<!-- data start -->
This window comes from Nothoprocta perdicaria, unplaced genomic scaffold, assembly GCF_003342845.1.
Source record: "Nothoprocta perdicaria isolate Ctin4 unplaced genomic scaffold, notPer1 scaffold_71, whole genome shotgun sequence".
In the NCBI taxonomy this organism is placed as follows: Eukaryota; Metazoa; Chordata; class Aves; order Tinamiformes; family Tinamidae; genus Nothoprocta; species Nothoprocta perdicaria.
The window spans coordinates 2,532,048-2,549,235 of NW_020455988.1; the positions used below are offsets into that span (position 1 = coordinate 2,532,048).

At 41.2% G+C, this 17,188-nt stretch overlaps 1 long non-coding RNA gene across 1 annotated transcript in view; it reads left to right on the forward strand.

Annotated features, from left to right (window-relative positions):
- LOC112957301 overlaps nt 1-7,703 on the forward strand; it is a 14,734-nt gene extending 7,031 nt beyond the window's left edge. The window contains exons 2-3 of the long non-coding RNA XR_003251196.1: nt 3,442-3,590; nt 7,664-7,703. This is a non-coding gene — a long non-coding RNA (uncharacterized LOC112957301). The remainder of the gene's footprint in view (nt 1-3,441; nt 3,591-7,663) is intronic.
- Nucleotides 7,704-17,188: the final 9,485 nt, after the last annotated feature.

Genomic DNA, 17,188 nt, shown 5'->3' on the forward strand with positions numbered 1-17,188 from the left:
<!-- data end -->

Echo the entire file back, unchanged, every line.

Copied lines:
This window comes from Nothoprocta perdicaria, unplaced genomic scaffold, assembly GCF_003342845.1.
Source record: "Nothoprocta perdicaria isolate Ctin4 unplaced genomic scaffold, notPer1 scaffold_71, whole genome shotgun sequence".
In the NCBI taxonomy this organism is placed as follows: Eukaryota; Metazoa; Chordata; class Aves; order Tinamiformes; family Tinamidae; genus Nothoprocta; species Nothoprocta perdicaria.
The window spans coordinates 2,532,048-2,549,235 of NW_020455988.1; the positions used below are offsets into that span (position 1 = coordinate 2,532,048).

At 41.2% G+C, this 17,188-nt stretch overlaps 1 long non-coding RNA gene across 1 annotated transcript in view; it reads left to right on the forward strand.

Annotated features, from left to right (window-relative positions):
- LOC112957301 overlaps nt 1-7,703 on the forward strand; it is a 14,734-nt gene extending 7,031 nt beyond the window's left edge. The window contains exons 2-3 of the long non-coding RNA XR_003251196.1: nt 3,442-3,590; nt 7,664-7,703. This is a non-coding gene — a long non-coding RNA (uncharacterized LOC112957301). The remainder of the gene's footprint in view (nt 1-3,441; nt 3,591-7,663) is intronic.
- Nucleotides 7,704-17,188: the final 9,485 nt, after the last annotated feature.

Genomic DNA, 17,188 nt, shown 5'->3' on the forward strand with positions numbered 1-17,188 from the left: